According to the Canadian Times Colonist, Quebec’s taxi industry will have to wait until Tuesday to find out if a judge will grant a request for an injunction against a deal between the Quebec government and ride-hailing service Uber. The taxi trade is particularly incensed about an agreement between the government and Uber in which the app would be allowed to operate without the proper (taxi)licence (Can$ 200.000 each).
Taxi industry’s lawyers argued in court Friday that Transport Minister Laurent Lessard exceeded his powers in his negotiations with Uber on a pilot project that would see the ride-sharing service operate in the province without being subject to the same licence system that exists for cab drivers. Under the terms of the project, Uber will be granted the equivalent of 300 taxi permits, but will also pay taxes in addition to collecting federal and provincial sales tax and contribute to a fund to help modernize the taxi industry. Taxi operators are very much fearful of a sharp drop in plate value.
Uber drivers must abide by several other regulations but won’t have to rent or purchase traditional permits, which cost cab drivers upward of $200,000 if a car is included in the price.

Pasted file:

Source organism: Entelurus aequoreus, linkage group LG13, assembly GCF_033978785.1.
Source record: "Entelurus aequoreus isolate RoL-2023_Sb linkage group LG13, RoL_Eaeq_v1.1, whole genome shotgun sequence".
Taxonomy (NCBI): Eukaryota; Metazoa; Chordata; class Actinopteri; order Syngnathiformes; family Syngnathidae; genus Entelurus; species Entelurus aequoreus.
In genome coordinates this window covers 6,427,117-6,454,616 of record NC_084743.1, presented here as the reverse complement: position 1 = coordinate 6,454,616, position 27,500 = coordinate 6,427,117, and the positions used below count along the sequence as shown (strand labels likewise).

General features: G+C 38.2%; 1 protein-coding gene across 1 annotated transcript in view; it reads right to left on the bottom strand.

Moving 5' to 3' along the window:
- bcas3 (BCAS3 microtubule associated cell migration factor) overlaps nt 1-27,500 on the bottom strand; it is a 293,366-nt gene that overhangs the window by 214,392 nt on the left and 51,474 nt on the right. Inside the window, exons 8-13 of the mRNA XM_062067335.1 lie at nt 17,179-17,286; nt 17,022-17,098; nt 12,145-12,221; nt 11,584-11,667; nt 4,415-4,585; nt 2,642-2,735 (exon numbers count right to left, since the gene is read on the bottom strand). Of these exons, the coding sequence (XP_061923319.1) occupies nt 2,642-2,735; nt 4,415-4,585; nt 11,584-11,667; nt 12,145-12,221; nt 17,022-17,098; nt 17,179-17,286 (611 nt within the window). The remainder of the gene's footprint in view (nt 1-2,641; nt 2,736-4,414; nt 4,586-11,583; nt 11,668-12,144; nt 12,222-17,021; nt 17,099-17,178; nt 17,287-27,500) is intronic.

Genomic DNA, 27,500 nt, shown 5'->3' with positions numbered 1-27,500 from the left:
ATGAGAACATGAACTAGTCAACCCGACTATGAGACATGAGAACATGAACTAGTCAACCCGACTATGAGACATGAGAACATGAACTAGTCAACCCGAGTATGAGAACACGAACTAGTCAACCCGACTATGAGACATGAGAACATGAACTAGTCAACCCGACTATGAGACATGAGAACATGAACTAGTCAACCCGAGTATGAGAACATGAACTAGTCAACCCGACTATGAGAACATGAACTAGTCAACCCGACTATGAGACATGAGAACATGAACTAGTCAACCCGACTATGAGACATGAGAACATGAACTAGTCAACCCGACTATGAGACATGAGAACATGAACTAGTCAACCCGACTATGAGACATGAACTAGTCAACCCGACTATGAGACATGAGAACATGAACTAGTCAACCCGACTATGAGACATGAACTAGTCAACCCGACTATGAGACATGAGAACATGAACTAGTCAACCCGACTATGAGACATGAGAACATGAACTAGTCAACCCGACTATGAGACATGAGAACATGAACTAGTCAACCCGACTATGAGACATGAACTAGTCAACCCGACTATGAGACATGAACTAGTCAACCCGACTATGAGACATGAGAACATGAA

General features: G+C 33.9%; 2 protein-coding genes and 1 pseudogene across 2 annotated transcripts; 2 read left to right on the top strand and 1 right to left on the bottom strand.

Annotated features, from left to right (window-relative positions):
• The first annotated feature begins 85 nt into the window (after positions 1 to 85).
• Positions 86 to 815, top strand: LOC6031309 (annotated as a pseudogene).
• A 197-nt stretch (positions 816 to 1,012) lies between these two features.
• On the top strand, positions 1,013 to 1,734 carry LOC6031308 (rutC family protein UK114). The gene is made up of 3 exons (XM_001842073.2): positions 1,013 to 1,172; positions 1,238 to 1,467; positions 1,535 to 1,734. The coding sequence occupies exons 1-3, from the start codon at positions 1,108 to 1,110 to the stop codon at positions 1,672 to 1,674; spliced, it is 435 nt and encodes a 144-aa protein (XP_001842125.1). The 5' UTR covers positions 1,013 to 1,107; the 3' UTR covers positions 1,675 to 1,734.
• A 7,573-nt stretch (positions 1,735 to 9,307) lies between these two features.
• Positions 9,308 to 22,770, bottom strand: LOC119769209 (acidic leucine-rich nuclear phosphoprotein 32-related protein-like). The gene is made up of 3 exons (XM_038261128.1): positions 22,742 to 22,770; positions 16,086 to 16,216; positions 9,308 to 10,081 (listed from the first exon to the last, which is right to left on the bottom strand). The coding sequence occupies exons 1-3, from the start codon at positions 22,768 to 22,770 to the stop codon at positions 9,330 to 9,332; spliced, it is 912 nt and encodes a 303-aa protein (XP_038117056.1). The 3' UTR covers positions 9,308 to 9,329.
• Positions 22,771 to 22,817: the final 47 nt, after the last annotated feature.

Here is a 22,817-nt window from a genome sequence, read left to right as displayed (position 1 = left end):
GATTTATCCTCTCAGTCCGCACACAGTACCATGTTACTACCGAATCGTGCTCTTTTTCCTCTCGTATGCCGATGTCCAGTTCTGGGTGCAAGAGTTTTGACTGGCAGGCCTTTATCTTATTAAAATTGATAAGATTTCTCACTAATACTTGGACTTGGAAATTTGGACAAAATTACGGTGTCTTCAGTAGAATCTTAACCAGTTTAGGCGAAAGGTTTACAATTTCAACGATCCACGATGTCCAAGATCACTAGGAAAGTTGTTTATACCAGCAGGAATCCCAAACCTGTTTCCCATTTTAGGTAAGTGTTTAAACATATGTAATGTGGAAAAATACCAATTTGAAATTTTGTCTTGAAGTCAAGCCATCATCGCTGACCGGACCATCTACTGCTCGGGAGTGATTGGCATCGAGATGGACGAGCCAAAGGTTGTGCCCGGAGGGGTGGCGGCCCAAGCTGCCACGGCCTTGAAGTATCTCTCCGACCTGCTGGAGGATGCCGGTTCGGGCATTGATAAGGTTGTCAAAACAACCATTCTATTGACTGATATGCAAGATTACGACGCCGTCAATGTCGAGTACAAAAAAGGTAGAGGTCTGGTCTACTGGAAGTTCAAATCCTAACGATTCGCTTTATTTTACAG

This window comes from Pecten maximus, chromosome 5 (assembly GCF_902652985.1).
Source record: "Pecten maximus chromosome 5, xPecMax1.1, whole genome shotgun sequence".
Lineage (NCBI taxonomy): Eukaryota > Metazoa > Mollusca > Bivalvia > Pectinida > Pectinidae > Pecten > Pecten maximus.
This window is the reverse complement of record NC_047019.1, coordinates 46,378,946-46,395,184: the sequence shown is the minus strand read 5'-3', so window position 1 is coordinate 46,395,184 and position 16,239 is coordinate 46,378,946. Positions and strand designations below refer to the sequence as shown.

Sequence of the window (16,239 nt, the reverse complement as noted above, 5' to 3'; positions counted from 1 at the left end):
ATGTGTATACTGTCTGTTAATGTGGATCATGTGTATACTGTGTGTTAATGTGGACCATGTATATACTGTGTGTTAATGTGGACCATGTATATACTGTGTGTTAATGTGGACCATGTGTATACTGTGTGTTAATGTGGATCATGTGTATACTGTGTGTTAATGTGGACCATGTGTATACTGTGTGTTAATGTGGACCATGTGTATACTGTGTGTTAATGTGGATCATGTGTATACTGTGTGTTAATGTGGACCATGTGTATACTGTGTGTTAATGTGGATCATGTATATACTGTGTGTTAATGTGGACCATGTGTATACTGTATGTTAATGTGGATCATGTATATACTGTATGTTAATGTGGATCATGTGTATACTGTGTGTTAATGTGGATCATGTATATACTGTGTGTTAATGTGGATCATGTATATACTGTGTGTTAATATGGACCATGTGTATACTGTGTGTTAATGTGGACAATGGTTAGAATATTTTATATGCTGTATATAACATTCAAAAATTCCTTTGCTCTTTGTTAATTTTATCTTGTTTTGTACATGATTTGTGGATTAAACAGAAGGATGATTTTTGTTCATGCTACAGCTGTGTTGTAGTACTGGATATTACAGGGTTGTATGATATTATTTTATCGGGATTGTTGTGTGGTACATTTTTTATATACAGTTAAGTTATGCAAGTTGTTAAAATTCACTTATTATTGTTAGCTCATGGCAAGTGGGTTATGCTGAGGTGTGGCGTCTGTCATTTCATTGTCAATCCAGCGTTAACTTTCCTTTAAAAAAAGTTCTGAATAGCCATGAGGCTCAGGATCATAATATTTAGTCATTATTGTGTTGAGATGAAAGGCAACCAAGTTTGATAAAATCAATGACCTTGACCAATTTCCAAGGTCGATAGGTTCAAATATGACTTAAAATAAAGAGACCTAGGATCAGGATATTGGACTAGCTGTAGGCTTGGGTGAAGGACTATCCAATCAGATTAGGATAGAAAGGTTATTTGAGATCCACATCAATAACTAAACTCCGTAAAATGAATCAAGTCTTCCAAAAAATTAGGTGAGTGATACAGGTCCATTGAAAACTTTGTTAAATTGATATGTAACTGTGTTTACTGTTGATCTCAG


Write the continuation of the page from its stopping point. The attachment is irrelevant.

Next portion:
The taxi trade says the deal creates a two-tiered industry and negatively affects current cab drivers. They want the deal shelved until the legal questions can be debated on its merits and the industry has said it wants the pilot project struck down altogether.
Uber’s lawyers and the province asked the judge to reject the interim injunction request, arguing there was no urgency to act since no decree was published validating the project. The one year-pilot project allowing Uber to operate legally in Quebec only begins 20 days after the government officially publicizes its terms.
An Uber-lawyer said a case with similar arguments filed by the taxi industry earlier this year was slated to be heard soon, meaning the injunction was unnecessary. Francois Giroux, Uber’s lawyer, also argued the pilot project should be given the chance to go forward and that there was a certain amount of flexibility in pilot project agreement. After hearing arguments Friday from all parties, Quebec Superior Court Justice Michel Deziel said he would deliberate and rule Tuesday afternoon.